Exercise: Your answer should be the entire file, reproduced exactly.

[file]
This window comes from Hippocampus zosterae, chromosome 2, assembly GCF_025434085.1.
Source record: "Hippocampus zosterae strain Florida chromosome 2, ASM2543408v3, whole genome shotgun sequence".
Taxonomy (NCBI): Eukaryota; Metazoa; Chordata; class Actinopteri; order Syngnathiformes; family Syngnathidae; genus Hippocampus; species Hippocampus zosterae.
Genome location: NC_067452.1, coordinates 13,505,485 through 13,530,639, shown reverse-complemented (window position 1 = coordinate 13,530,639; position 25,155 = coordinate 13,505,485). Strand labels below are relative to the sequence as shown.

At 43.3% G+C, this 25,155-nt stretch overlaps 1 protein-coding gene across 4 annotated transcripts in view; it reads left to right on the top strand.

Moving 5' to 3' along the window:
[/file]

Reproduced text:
This window comes from Hippocampus zosterae, chromosome 2, assembly GCF_025434085.1.
Source record: "Hippocampus zosterae strain Florida chromosome 2, ASM2543408v3, whole genome shotgun sequence".
Taxonomy (NCBI): Eukaryota; Metazoa; Chordata; class Actinopteri; order Syngnathiformes; family Syngnathidae; genus Hippocampus; species Hippocampus zosterae.
Genome location: NC_067452.1, coordinates 13,505,485 through 13,530,639, shown reverse-complemented (window position 1 = coordinate 13,530,639; position 25,155 = coordinate 13,505,485). Strand labels below are relative to the sequence as shown.

At 43.3% G+C, this 25,155-nt stretch overlaps 1 protein-coding gene across 4 annotated transcripts in view; it reads left to right on the top strand.

Moving 5' to 3' along the window: